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TALLAHASSEE (CBSMiami/AP) — Florida legislators will return to the Capitol on Wednesday, less than a week after the final day of the regular session.

While lawmakers wrapped up some of their business on Friday’s last scheduled day of the regular session, they must return to the Capitol on Wednesday to start work on a new Senate redistricting map.

The Florida Supreme Court said eight of 40 Senate districts failed to meet standards and that the initial plan favored incumbents and the Republican majority — both no-no’s.

After the Florida Supreme Court struck down the Senate maps, Gov. Rick Scott’s legal team had spent at least part of the day trying to decipher a vague part of the Florida Constitution that could be read either to say Scott had to issue a proclamation within five days or that lawmakers actually had to return within five days; the governor eventually went with the latter.

Senate Reapportionment Chairman Don Gaetz, R-Niceville, said his committee would meet Wednesday to begin reviewing the decision.

The Legislature hopes to pass a bill the week of March 19, but have until 11:59 p.m. on March 28 under Scott’s proclamation.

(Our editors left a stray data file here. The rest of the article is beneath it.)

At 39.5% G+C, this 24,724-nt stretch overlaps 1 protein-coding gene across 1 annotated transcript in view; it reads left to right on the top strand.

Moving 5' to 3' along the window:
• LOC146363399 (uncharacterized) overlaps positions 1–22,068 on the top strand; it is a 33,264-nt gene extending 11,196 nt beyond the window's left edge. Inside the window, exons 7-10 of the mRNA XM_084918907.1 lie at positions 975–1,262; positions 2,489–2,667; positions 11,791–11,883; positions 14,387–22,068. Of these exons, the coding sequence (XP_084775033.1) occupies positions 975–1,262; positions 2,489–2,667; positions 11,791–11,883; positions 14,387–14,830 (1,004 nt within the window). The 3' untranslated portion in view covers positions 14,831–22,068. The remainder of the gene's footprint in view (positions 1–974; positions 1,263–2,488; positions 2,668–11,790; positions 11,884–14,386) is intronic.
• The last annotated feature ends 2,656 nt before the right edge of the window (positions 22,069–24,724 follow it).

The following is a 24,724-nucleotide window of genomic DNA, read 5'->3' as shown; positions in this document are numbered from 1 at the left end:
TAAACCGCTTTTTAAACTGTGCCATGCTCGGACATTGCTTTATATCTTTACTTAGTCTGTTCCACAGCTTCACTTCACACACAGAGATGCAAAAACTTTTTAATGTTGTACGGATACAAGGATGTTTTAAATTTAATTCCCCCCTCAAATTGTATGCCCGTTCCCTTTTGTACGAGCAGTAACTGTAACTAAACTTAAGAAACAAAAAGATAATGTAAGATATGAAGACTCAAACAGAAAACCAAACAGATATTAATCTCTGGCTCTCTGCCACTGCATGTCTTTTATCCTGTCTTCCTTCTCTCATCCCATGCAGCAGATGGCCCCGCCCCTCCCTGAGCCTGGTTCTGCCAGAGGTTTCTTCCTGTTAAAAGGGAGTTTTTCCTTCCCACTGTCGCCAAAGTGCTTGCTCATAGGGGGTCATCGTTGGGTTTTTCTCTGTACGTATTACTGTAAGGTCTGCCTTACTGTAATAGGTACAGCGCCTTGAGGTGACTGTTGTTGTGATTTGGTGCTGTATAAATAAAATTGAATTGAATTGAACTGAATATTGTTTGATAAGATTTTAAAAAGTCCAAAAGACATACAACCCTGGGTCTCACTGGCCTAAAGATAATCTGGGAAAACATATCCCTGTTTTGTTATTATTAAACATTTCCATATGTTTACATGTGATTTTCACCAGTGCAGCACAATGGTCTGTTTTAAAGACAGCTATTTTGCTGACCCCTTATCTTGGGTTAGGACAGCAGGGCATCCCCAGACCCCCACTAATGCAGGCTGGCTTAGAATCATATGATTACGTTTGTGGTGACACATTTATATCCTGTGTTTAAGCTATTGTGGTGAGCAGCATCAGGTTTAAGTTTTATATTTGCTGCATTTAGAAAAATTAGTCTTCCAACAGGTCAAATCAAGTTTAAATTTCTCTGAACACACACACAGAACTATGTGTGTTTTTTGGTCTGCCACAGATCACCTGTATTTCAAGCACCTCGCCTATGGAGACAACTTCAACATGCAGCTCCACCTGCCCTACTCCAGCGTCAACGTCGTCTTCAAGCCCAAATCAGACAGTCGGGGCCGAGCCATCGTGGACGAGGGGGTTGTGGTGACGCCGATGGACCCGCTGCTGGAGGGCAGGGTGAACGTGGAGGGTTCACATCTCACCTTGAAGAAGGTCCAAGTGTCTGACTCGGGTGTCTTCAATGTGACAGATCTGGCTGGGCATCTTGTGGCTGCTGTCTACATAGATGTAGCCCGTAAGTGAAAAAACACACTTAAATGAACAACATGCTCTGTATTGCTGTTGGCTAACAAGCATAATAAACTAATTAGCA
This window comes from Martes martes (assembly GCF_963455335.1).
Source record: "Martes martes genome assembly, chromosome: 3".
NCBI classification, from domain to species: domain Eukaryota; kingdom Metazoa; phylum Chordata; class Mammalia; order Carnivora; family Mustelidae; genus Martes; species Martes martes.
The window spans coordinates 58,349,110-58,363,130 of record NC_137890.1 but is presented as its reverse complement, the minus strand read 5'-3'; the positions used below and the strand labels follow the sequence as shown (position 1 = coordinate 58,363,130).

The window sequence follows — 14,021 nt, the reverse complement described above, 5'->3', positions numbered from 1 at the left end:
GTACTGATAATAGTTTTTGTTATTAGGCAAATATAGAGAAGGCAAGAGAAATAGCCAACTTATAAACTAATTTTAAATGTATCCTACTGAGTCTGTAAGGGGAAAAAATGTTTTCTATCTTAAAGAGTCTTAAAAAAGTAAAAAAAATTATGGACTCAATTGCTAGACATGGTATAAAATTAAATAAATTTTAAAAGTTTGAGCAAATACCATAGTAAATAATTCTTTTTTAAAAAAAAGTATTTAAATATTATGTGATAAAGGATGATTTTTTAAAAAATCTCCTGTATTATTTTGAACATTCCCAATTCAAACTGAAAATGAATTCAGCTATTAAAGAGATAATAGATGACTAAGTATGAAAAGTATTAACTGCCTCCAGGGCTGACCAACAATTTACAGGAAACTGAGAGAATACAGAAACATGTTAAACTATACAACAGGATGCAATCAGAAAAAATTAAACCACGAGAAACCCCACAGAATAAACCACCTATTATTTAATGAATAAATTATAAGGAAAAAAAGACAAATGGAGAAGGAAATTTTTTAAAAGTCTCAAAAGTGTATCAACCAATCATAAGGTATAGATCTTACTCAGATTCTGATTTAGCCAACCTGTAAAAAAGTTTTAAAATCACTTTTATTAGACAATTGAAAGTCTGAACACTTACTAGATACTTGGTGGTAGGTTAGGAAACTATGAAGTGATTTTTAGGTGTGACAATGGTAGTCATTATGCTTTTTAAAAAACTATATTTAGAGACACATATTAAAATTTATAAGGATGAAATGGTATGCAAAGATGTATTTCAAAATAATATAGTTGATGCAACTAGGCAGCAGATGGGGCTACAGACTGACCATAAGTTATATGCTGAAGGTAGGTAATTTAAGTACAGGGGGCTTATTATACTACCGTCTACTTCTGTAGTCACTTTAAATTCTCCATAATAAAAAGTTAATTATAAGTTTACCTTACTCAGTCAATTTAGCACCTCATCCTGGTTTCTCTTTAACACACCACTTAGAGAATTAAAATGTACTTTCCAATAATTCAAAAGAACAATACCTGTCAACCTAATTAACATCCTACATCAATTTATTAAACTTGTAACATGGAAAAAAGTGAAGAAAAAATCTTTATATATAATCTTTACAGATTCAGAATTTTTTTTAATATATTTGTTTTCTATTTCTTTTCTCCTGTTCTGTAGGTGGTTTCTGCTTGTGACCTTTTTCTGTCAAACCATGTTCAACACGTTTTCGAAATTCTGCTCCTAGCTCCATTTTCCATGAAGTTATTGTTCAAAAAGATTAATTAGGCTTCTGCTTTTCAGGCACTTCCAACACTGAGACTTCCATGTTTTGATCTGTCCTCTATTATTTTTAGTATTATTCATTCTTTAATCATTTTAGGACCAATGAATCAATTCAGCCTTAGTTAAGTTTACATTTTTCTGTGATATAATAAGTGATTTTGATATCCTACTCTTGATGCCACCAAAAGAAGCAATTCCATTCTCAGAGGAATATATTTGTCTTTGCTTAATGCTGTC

So what did the legislature accomplish before the session ended?

Florida lawmakers passed a $70 billion budget and narrowly passed legislation to reform the state’s mandatory no-fault automobile insurance law that has been plagued by rampant fraud.

The Personal Injury Protection bill has been one of Gov. Scott’s top priorities. Scott lobbied skeptical lawmakers feverishly during the last days of the session.

Another hot-button bill cleared the Senate and went to Scott, who is certain to sign it. The measure (HB 1205) would let state agencies randomly drug-test their employees. It would put into law what Scott tried to do through an executive order that’s on hold because it’s being challenged in federal court.

Lawmakers also passed a budget conforming bill (HB 1994) that would turn the University of South Florida’s Polytechnic branch in Lakeland into the state’s 12th public university.

(TM and © Copyright 2012 CBS Radio Inc. and its relevant subsidiaries. CBS RADIO and EYE Logo TM and Copyright 2012 CBS Broadcasting Inc. Used under license. All Rights Reserved. This material may not be published, broadcast, rewritten, or redistributed. The Associated Press contributed to this report.)



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